It is freezing cold here in Northwest Ohio, finally. We really can’t complain. It has felt like spring up until now; we knew it couldn’t last.
Freezing cold makes me want to stay in and hopefully not have to go out until spring, but alas I have to get up each morning and trek to work. When I get home the thing I enjoy doing the most is not watching T.V., it’s reading.
I have a pretty big collection of books that really flies in the face of my attempts at minimalism, but I love them, and can’t seem to break the habit of an in-home library. Looking on Pinterest for a list of books today, I found this article on The Modern Mrs. Darcy about the 9 books we all should have read in high school but maybe didn’t, or maybe like me you just don’t remember what books you read in high school. I love lists like this; mostly because they give me a direction. She includes: The Great Gatsby, Pride and Prejudice, To Kill a Mockingbird, and Mrs. Dalloway. I would include a few others: Dracula by Bram Stoker, A Wind In The Door by Madeleine L’Engle, Breakfast of Champions by Kurt Vonnegut, and maybe one by Ursula K. Le Guin, The Ones Who Walk Away From Omelas. I’ll have to go to the library to get a couple of these, but that is just going to remind me of a few more books I want to read.
Back in 2010, when I was driving loads of miles on my adjunct teaching circuit (I taught at about 6 schools and sometimes taught as many as 8 classes), I stopped at a used bookstore during a break, and I found a book by Louise Dickinson Rich called We Took To The Woods. It’s an autobiographical account of Rich’s experience living in the backwoods of Maine, and it was first published in 1942. I don’t know why this book spoke to me, I credit it with my love affair of living off the grid. Every night I would hurry home from teaching my college English classes, change into warm flannel pajamas, crawl into bed with my two cats at my feet, and read until I could no longer keep my eyes open. Rich’s matter of fact language and her honesty in recounting her life in the woods transported me every night for weeks to her cabin in the woods. What heightened the experience for me was at the time I was living in a tiny guest house with an urban woods surrounding me. I have read her book at least 3 times, and writing about it now, I know I’ll pick it up again soon and “visit” her in her little log cabin.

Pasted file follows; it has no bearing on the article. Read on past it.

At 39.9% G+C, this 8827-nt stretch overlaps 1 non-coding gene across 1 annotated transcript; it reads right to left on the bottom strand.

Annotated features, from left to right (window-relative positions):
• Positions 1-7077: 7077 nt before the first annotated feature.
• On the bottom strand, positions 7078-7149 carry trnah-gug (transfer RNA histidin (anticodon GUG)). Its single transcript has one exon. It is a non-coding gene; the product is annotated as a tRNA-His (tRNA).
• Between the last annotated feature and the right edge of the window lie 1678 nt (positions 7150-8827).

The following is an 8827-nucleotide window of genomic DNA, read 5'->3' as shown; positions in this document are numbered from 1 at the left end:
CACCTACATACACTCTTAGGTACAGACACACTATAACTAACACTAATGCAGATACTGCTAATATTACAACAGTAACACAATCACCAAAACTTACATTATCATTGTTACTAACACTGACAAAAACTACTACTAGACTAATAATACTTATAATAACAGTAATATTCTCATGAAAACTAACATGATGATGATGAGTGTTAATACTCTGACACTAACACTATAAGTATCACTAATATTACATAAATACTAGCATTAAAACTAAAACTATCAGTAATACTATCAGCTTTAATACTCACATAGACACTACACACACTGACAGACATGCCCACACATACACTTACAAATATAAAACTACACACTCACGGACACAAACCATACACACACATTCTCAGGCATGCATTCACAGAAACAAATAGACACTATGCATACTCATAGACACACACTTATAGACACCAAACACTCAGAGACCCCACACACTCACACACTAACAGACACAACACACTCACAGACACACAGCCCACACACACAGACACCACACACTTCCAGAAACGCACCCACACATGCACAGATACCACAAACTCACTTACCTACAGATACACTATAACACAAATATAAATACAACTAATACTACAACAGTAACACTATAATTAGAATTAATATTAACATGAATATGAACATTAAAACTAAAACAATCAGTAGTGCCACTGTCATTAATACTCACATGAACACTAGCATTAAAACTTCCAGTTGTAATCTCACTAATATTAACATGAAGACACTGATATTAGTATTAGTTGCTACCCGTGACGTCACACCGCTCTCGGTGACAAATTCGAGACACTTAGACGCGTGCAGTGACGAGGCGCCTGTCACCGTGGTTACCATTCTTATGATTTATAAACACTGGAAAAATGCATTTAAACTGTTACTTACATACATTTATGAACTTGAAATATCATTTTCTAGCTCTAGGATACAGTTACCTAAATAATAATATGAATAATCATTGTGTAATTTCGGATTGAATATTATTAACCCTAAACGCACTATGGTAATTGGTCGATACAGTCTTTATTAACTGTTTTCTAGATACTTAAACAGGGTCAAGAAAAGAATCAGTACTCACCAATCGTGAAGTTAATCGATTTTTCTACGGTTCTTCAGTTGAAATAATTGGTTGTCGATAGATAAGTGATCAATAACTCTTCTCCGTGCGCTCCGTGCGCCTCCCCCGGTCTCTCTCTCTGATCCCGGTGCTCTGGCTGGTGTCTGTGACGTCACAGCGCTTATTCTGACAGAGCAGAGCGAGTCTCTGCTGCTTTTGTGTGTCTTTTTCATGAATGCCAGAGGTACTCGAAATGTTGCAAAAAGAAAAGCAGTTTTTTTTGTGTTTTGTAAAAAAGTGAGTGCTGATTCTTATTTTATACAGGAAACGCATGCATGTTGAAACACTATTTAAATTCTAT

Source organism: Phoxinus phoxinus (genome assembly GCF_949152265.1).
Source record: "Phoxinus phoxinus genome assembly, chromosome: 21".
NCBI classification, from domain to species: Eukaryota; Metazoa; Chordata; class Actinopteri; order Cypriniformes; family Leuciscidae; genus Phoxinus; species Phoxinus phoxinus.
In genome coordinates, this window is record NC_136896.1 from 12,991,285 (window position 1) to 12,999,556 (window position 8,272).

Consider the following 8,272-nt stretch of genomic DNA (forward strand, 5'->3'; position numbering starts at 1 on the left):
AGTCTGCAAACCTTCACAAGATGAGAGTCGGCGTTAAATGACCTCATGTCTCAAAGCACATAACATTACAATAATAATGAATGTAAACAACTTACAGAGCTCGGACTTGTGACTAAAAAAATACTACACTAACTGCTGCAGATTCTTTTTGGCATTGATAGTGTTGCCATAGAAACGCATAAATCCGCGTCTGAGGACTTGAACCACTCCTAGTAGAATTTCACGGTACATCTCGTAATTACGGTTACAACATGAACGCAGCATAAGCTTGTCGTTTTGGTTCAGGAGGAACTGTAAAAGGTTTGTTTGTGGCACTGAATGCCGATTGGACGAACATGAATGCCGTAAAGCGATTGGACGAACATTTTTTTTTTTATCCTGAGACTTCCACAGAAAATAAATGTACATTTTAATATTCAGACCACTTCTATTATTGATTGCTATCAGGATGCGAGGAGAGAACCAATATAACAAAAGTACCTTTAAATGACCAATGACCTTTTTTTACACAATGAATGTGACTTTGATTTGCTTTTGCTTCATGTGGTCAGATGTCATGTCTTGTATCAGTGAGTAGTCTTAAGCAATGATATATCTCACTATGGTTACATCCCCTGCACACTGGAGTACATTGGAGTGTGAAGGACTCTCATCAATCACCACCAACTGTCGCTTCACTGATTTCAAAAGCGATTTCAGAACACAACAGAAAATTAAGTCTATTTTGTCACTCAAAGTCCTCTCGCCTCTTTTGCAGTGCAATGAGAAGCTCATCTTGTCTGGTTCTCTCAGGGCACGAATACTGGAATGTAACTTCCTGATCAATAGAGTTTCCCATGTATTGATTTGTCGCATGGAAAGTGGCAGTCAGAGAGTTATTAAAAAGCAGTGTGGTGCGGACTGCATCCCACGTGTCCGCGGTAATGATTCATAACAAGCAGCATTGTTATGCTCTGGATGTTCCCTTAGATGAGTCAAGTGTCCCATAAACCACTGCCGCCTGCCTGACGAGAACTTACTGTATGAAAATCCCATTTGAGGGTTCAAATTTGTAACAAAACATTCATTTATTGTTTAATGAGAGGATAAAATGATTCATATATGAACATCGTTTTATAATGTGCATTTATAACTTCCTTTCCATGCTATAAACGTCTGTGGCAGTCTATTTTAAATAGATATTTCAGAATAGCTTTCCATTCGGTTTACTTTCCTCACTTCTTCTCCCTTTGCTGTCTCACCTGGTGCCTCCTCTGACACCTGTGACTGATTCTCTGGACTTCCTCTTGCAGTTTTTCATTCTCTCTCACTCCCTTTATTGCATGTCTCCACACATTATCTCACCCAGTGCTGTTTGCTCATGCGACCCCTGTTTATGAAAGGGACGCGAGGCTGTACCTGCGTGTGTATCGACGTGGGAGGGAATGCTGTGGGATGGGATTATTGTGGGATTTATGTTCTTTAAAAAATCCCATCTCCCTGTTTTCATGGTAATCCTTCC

Books have a way of transporting us like that; it is almost cliche to say so. I think making an effort to gather a stack of books for reading, either around a theme or from a particular time in your life that you want to recapture, can be life giving and uplifting. For Boomers, reading books we read in high school or wished we had read in high school, might help us realize long lost dreams or deal with long buried problems. Whatever the reason I’d encourage you to try this during these cold months of winter. And if you are so lucky to live someplace temperate like Oregon or Washington or Northern California or even better someplace warm like Florida, I’d still encourage you to make a pile of your favorite books and start reading.
You can search on Google for a particular year that interests you – for example, the year you were born, the year you graduated from high school or college, the year your first child was born – just pick a theme and start your search. On Goodreads (which I encourage you to become a member and follow me) there are all kinds of suggestions and lists to spark your reading interests. Happy reading. Let me know in the comments what you are reading, or connect with me on Goodreads.